The “immigrants take our jobs” mantra is based on the assumption that the US economy creates a fixed number of jobs, such that every job filled by an immigrant takes a job away from an American worker.
The basic principles of capitalism itself, as well as the wealth that the United States has produced in the midst of wave after wave of immigration, bear witness that immigrants are a benefit, not a burden, to the US labor market.
The Contribution of Immigrants to the US Economy
Extensive research backs up the common-sense conclusion that the number of available jobs in the United States is not fixed, and that immigrants end up easing labor shortages and creating more positions than they fill by:
- Helping the nation compensate for an aging baby-boom workforce. The aging of national workforces is a phenomenon that has kept some non-immigration countries, such as Japan, in economic doldrums for a generation;
- Participating in the labor force at higher rates than native-born citizens (65.7 percent vs. 62.3 percent, according to the US Bureau of Labor Statistics) and
- Providing a critical pillar of support for various industries such as farming, fishing, food manufacturing, textiles, and construction.
Even these contributions fail to tell the whole story. The children of immigrants, for example, typically experience strong upward mobility, contributing to the US economy even more than their parents did.
Immigrants and COVID-19
16.5 percent of all US healthcare workers in the US, including more than one out of four physicians, are first-generation immigrants born outside the United States. These immigrants are serving on the dangerous front lines of the Covid-19 pandemic in disproportionately large numbers.
Restricting Eligibility for Work Visas Does Not “Save American Jobs”
Research supports the conclusion that reducing visa accessibility for skilled workers does not prompt US companies to hire American workers for the resulting vacant positions. Instead, it motivates them to move these jobs offshore by opening or expanding affiliated companies overseas.
According to a study conducted by the Wharton School of Business, “offshore” is likely to mean China, India, or Canada — China and India because of their large pool of skilled labor, and Canada because of its more relaxed immigration policies. Multinational companies enjoy the freedom to pack up and move out of an unfriendly business climate, including one that unreasonably restricts access to skilled labor.
Reversing the “Brain Drain”: Is the Tide Turning Against Us?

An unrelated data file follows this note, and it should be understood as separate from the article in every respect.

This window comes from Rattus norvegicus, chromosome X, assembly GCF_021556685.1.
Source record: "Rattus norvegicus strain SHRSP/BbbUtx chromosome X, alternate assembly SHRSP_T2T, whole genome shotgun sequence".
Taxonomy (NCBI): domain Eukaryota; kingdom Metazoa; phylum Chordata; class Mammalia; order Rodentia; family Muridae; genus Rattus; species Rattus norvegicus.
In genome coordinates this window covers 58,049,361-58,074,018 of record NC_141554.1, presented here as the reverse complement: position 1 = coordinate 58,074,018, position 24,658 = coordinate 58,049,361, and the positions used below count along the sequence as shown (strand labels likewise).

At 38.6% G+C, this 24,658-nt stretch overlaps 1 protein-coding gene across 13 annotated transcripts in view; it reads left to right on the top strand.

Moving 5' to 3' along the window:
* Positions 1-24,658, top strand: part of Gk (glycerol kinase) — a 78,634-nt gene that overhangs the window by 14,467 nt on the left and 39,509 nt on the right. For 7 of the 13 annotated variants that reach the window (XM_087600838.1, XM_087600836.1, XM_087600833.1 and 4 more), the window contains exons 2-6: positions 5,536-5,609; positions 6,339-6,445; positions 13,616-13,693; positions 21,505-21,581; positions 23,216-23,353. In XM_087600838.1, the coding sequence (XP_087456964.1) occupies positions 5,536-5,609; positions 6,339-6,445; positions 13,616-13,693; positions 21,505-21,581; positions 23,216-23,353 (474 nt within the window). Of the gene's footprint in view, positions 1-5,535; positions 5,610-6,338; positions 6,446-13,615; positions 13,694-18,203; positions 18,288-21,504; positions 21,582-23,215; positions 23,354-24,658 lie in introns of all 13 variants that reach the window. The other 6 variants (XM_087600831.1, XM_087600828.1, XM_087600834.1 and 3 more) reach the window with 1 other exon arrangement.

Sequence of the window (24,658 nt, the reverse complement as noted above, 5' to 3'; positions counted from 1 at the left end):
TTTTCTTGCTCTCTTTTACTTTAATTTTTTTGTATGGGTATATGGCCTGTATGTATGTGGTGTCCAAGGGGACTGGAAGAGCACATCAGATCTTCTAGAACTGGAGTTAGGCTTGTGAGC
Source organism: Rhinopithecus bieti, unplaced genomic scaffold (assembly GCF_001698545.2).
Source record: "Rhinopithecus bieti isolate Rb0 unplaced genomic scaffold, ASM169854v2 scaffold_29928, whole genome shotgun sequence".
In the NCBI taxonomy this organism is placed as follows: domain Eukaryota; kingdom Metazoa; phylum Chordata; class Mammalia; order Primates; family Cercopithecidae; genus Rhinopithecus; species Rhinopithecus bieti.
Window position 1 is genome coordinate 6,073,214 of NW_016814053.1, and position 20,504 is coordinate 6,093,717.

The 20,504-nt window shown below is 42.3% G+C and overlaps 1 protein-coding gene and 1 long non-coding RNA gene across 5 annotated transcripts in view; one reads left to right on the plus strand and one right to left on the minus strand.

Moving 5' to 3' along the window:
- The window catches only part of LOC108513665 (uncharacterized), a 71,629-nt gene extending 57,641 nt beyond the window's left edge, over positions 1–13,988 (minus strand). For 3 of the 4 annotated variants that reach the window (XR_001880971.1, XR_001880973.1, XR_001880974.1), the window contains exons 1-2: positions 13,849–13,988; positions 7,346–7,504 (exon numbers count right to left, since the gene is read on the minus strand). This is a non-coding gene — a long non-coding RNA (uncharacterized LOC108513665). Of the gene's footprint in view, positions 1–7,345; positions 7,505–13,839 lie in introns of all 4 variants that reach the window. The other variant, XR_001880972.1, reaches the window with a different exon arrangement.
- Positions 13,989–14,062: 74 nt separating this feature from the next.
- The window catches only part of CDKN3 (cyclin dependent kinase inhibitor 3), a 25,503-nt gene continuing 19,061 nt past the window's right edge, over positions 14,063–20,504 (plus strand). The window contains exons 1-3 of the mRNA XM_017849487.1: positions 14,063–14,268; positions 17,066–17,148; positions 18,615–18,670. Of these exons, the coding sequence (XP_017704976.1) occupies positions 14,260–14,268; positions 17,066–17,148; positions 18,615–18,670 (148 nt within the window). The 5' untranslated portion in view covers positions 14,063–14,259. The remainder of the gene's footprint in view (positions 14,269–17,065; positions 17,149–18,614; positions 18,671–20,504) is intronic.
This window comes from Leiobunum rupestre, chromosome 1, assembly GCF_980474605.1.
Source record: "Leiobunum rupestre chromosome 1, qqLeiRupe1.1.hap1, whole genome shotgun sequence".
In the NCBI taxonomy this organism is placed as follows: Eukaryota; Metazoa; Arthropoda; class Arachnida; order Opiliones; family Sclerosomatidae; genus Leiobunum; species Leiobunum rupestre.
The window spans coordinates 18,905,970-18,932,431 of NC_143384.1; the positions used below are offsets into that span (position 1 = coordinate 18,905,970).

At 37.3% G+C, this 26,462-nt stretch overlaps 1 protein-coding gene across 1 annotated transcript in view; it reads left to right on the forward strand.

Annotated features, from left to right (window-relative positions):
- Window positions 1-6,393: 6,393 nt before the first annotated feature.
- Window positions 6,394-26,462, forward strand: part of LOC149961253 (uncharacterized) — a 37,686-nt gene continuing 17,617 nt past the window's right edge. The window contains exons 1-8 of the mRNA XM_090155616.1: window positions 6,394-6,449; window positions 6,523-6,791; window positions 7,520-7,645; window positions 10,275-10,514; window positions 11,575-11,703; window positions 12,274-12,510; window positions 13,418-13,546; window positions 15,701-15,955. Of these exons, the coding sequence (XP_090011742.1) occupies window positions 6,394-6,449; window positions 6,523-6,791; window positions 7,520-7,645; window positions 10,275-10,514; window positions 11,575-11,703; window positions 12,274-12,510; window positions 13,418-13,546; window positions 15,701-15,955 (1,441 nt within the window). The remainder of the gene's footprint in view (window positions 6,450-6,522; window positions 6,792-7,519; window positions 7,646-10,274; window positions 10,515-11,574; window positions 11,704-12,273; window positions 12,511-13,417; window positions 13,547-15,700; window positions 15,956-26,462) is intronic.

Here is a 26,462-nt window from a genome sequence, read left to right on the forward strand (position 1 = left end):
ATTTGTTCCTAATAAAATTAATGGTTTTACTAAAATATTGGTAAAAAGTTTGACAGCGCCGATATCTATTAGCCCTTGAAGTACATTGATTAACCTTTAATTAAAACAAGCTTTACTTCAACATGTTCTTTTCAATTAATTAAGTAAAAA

Between 1995 and 2006, almost 70 percent of the entrants to science and engineering fields in the US were immigrants — among them Elon Musk, founder of Tesla and SpaceX. According to the Kauffman Foundation, immigrants are twice as likely as native-born Americans to start a new company or file a successful patent application. Foreign-born students also dominate the ranks of PhD candidates in numerous STEM fields.
These immigrants, as well as new ones whose green card petitions the Trump administration has suspended, are particularly well-placed to help the US develop and commercialize emerging technologies, including important alternative energy technologies that are more advanced overseas than they are in the US.
The current immigration climate, however, is in danger of reversing the “brain drain” that has catapulted the US to global technological dominance in so many fields. Will the next Elon Musk simply stay home (Musk grew up in South Africa but currently resides in Los Angeles) or immigrate to a country such as Canada or Australia that offers friendlier immigration climate? Such a trend will definitely not help “save American jobs.”
Undocumented Immigrants Offer Potentially Massive Contributions to the US Economy
Even undocumented immigrants are in a position to help jump-start the US economy. When immigrants of any sort enter the US labor force, they expand the country’s overall economic capacity. This increases incapacity to raise the “wage floor” for both immigrants and native-born workers alike, in the manner that “a rising tide lifts all boats.” The final result is an increase in wages and employment opportunities for everyone, regardless of their immigration status.
A UCLA study, for example, found that legalizing undocumented immigrants would pump $1.5 trillion into the US economy in only a decade — enough to fund the gigantic Covid-19 economic stimulus — with another $300 billion left over ($300 billion is more than the entire annual GDP of all but 40 of the world’s nations).
The opportunity cost for the opposite extreme — deporting all undocumented immigrants as the Trump administration seems intent on– has been estimated at $2.6 trillion (considerably more than Russia’s annual GDP)